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preach the Gospel; he means, that preaching was the principal thing he was to do in person; to baptize, he might appoint others under him; and it seems, commonly did; as St. Peter did not baptize Cornelius and his friends himself, but

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(3) John iv. 1, 2. (6) Verse 14, &c. (9) Matt. iii. 11.

(4) Matt. xxviii. 19.
(7) Verse 36, 38.
(1) Pet. iii. 21.

(5) Acts viii. 12.

(8) Acts x. 47. (2) 1 Cor. i. 17.

"commanded them to be baptized:" and we read in St. John, that "Jesus baptized not, but "his disciples." 4

Water-baptism therefore is appointed. And why the Church of Rome should not think water sufficient in baptism, but aim at mending what our Saviour hath directed, by mixing oil and balsam with it, and dipping a lighted torch into it, I leave them to explain.

The precise manner in which water shall be applied in baptism, Scripture hath not determined. For the word, "Baptize," means only to wash; whether that be done by plunging a thing under water, or pouring water upon it. The former of these, burying, as it were, the person baptized, in the water, and raising him out of it again, without question was anciently the more usual method; on account of which, St. Paul speaks of baptism, as representing both the death, and burial, and resurrection of Christ, and what is grounded on them, our being "dead and buried to sin ;" renouncing it, and being acquitted of it; and our rising again to "walk in newness of life:" being both obliged and enabled to practise, for the future, every duty of piety and virtue. But still, the other manner of washing, by pouring or sprinkling of water, sufficiently expresses the same two things; our being by this ordinance purified from the guilt of sin, and bound and qualified to keep ourselves pure from the defilement of it. Besides, it very naturally represents that "sprink

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ling of the blood of Jesus Christ," to which our salvation is owing. And the use of it seems not only to be foretold by the Prophet Isaiah, speaking of our Saviour, "He shall sprinkle many "nations," that is, many shall receive his bap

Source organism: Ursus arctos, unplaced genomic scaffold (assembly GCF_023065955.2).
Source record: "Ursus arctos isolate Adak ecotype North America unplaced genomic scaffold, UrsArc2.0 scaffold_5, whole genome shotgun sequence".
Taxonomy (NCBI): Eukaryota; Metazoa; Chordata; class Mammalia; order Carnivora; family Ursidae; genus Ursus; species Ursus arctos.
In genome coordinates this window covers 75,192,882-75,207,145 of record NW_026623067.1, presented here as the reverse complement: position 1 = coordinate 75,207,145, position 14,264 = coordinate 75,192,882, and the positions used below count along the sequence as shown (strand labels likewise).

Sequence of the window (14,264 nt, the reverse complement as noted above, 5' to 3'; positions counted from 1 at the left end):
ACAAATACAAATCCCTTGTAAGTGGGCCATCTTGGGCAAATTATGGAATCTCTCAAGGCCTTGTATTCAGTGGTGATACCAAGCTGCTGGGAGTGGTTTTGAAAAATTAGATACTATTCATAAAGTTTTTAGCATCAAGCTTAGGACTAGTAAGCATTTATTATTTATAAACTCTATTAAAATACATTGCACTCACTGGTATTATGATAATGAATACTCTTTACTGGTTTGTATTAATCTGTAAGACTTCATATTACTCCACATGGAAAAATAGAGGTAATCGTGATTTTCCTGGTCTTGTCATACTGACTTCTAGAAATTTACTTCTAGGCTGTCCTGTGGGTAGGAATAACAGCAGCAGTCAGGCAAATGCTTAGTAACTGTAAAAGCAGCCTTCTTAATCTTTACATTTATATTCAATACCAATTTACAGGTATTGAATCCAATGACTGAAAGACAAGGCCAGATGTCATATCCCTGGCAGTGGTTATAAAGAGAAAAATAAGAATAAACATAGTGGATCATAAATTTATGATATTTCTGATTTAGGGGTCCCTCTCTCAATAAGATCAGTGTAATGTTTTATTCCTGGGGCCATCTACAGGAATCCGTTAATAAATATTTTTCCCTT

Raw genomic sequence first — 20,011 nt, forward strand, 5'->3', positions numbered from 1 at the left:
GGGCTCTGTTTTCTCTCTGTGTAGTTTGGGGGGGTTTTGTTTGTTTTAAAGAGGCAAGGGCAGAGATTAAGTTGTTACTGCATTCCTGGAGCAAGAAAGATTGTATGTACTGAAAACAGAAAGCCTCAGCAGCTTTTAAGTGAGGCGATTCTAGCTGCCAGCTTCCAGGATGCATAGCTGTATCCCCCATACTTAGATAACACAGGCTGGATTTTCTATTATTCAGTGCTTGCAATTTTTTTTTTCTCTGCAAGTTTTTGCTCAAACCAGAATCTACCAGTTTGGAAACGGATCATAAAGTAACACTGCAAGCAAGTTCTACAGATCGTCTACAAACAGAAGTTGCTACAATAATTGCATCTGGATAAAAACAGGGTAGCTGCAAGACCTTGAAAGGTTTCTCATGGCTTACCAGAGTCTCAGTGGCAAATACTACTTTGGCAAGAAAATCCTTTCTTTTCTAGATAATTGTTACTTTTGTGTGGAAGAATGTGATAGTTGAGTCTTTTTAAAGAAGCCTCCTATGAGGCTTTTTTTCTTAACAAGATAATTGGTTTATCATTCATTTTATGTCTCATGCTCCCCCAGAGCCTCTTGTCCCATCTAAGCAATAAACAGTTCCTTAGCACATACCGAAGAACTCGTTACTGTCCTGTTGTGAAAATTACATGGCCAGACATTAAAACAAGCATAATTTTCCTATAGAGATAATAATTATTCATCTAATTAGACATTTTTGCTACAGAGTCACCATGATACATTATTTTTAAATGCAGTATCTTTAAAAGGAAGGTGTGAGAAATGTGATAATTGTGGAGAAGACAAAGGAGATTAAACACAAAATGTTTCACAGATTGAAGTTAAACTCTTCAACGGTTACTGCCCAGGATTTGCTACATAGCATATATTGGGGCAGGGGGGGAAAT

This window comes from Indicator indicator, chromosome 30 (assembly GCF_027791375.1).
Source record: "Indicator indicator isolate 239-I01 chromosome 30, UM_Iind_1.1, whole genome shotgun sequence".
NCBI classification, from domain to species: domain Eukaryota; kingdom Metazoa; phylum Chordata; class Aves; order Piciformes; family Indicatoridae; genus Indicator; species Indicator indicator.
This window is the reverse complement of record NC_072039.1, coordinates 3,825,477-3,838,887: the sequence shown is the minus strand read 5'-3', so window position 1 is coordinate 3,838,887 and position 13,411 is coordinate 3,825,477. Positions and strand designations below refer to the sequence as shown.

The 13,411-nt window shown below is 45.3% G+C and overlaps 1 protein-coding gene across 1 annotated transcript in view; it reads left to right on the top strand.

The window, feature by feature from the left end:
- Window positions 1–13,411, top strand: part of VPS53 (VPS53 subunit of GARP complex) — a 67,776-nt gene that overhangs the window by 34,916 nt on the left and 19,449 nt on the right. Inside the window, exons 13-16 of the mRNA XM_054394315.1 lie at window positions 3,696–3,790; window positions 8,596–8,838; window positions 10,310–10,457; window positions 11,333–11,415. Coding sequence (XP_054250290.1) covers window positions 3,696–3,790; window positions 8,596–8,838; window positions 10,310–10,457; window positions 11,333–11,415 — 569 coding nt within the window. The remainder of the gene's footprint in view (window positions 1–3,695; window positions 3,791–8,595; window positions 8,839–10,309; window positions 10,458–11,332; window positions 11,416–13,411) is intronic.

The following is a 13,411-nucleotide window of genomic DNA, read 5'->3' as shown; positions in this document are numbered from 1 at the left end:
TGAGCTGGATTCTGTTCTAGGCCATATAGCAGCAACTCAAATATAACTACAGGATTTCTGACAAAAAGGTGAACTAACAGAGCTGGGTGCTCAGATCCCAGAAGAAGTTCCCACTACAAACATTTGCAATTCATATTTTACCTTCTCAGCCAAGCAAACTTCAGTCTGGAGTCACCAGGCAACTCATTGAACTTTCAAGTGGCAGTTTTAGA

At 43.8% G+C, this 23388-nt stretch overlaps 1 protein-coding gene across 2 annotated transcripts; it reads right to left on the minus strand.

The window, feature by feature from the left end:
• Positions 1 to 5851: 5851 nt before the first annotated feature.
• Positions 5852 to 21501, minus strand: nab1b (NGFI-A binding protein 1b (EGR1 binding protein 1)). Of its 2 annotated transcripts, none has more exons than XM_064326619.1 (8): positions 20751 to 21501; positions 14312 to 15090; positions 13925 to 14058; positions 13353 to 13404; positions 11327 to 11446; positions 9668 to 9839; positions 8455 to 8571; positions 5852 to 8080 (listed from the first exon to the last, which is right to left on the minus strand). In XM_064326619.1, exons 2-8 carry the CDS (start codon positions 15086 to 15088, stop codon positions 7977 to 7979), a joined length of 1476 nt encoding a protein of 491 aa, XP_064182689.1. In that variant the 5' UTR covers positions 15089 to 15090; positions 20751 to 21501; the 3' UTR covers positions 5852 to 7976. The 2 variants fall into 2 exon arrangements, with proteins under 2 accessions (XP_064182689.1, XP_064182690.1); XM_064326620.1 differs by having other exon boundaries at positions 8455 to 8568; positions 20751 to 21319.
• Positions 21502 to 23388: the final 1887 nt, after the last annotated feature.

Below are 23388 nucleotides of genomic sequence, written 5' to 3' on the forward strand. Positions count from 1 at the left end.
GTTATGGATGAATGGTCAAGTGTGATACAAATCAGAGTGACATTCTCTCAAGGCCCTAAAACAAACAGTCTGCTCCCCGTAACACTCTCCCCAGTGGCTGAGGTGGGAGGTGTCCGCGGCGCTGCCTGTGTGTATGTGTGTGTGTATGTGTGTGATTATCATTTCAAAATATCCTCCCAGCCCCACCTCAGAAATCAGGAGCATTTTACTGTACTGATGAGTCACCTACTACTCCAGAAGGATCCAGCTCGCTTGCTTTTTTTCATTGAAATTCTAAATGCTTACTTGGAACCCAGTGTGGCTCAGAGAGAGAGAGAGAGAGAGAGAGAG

(3) Acts z. 48.

(4) John iv. 2. (6) 1 Pet, i. 2.

(5) Rom. vi. 4, 11. Col. ii. 12. (7) Isaaiah lii. 15.

tism; and by the Prophet Ezekiel, "Then will "I sprinkle clean water upon you, and ye shall "be clean:"8 but to be had in view also by the Apostle, where he speaks of "having our hearts sprinkled from an evil conscience, and our bo"dies washed with pure water." And though it was less frequently used in the first ages, it must also of necessity have been sometimes used; for instance, when baptism was administered, as we read in the Acts it was, to several thousands at once; when it was administered on a sudden in private houses, as we find it, in the same book, to the gaoler and all his family, the very night in which they were converted; or when sick persous received it; in which last case, the present method was always taken, because the other, of dipping them, might have been dangerous. And from the same apprehension of danger in these colder countries, pouring the water is allowed, even when the person baptized is in health. And the particular manner being left at liberty, that is now universally chosen which is looked on as safer; because were there more to be said for the other, than there is, God "will have mercy, and "not sacrifice.":